I have no idea what a contemporary human society which consumes only sustainable/renewable amounts of food and water and fuel and natural resources would look like.

But I deeply hope we are all able to WAKE UP and STOP CONSUMING fossil fuels and plastic items and unnecessary consumer goods and air travel and vacations-to-far-away-places, and car travel, and excessive food and water so that future generations of beings — human and otherwise — can exist on this lovely planet.

Many of us have somehow been raised to feel we are entitled to consume/enjoy/waste natural resources simply because we want to consume/enjoy/waste them — with no consideration or reflection about how our choices and actions affect the larger web of sustainable life here on planet earth.

This Christmas I gave copies of several books — The Overstory by Richard Powers and The Hidden Life of Trees, The Inner Life of Animals, and The Secret Wisdom of Nature by Peter Wohlleben — to various family members.

Overstory

I was slightly ambivalent to buy and give books (made from dead trees, after all…) about how amazing and wise and generous and precious trees are to life here on planet earth.

But I am hoping that sharing these books will help with the process of AWAKENING all of us human beings to the extraordinary web of life — of which we are merely one (albeit an often-times astoundingly ignorant and destructive) strand.

Another deep breath in.

And deep breath out.

I will be hanging out with family in upstate New York this New Year’s Eve.

ChristianneJasperAriannaRyder

I learned yesterday from my older sister that the hens started laying more eggs as soon as the days started getting longer here in the northern hemisphere.

ChristianneChickens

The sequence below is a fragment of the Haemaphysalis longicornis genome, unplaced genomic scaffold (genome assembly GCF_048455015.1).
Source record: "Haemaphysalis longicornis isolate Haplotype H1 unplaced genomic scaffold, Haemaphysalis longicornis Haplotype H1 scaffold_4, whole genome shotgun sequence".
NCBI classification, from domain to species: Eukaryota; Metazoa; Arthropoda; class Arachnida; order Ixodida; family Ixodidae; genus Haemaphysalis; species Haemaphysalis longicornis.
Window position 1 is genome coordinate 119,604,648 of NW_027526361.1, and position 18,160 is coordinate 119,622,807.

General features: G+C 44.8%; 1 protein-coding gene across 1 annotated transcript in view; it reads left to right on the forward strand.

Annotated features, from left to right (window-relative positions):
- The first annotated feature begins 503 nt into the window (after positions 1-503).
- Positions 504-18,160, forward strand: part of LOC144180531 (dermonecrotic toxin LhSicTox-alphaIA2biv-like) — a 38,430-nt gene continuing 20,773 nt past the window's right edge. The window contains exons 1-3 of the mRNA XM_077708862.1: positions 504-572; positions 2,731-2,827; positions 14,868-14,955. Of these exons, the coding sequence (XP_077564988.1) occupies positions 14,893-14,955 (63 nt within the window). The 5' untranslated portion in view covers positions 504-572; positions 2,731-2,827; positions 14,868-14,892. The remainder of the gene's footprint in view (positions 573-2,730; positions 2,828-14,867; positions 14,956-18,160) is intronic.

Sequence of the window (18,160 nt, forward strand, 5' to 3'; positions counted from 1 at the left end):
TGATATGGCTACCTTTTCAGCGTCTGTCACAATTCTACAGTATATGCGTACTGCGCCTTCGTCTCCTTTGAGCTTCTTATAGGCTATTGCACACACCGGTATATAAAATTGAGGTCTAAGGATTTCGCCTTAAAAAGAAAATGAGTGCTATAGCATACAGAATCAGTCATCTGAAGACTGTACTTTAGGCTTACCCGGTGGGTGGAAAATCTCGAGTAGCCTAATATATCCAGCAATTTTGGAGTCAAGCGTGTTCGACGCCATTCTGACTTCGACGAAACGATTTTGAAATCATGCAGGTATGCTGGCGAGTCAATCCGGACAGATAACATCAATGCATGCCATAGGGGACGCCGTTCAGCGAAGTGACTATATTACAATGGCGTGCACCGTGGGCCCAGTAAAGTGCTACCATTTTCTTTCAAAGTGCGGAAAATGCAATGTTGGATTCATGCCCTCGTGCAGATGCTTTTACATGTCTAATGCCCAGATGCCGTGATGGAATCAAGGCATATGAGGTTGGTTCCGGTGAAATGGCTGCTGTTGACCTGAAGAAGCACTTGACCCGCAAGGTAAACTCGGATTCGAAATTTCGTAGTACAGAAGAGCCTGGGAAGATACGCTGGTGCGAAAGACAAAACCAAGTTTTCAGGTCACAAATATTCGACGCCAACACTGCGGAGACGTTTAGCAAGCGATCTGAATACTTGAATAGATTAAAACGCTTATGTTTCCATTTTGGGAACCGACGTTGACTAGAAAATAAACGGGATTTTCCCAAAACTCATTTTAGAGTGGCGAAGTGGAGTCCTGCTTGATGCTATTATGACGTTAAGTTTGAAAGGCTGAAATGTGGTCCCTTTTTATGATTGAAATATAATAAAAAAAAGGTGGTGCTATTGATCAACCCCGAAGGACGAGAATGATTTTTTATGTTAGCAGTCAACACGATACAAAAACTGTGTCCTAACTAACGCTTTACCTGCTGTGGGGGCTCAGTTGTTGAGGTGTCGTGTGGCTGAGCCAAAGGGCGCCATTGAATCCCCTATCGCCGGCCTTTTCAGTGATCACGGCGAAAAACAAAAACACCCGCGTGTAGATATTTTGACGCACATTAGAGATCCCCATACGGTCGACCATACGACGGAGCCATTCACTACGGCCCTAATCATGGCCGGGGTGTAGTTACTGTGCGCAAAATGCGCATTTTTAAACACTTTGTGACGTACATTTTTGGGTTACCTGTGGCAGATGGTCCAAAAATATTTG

How amazingly calibrated to subtle changes in light they are!

And I bore witness to the sheeps’ concern about getting their fair share of the grain which my sisters feed them each evening.

I learned from a television program earlier this year that a wide variety of animals — not just sheep — are very aware of what IS and is NOT equitable.

ChristianneSheepRunning

Here we are walking the sheep to a temporary pasture area in another field.

The snow has almost all melted due to several days of non-freezing weather including rain…

ChristiyOnIceanneBo

Here is one of my nephews testing fate by walking on a previously frozen stream…

Tomorrow night after evening chores are done, we will drive to the next town and cook a small feast with cousins.

Then we will play ukuleles, sing, and reflect upon the past year.

What are YOU doing New Year’s Eve?

We Need A Little Christmas!

We Need A Little Christmas!

 

Although it is still autumn for another two weeks here in the northeastern United States, last weekend we had our first big snow storm.

SnowonBranchesatFarm

So it feels like winter has already begun, with the holidays of Solstice and Hanukkah and Kwanzaa and Christmas looming on the horizon…

As recent readers of this blog may recall, my two sisters live on a farm in upstate New York.

SnowBranchesBarn

One of them has lived there for many years, is a terrific photographer, and has agreed to let me use her photos in this blog post. You can click here to read a post from two years ago which also featured her photos and the song “Winter Wonderland.”

StellaWalkingInSnow

My sisters take at least one long walk with their dogs each day.

Stella, a very large black Lab mix, is unfazed by rain or snow.

StellaInSnowByFalls

My younger sister and nephew moved from California a couple of summers ago.

He, too, is unfazed by snow…

RyderTassoinSnow1

Their beloved dog of 14 years recently died, and after some reflection they decided to welcome a herding dog into their lives.

This is Tasso.

RyderandTassoSplitWood

Right now he’s still growing.

But eventually he will help with these woolly beings..

SheepEatingHay

My older sister works in Cornell’s department of Fiber Science and Apparel Design.

Wool8

This is one of the reasons why she invited several pregnant Icelandic ewes onto the farm last winter.

SheepArrivingInTruck

Here is a sampling of their un-dyed wool…

They have a soft, insulating undercoat as well as a hardy outer coat which helps them keep warm during the winter months.

SnowFootprints

My older sister also has a very hardy flock of Australorps who are willing to venture out into the snow if someone offers something delicious such as sunflower seeds.

SnowChickens

They have been very healthy and generous egg-producers.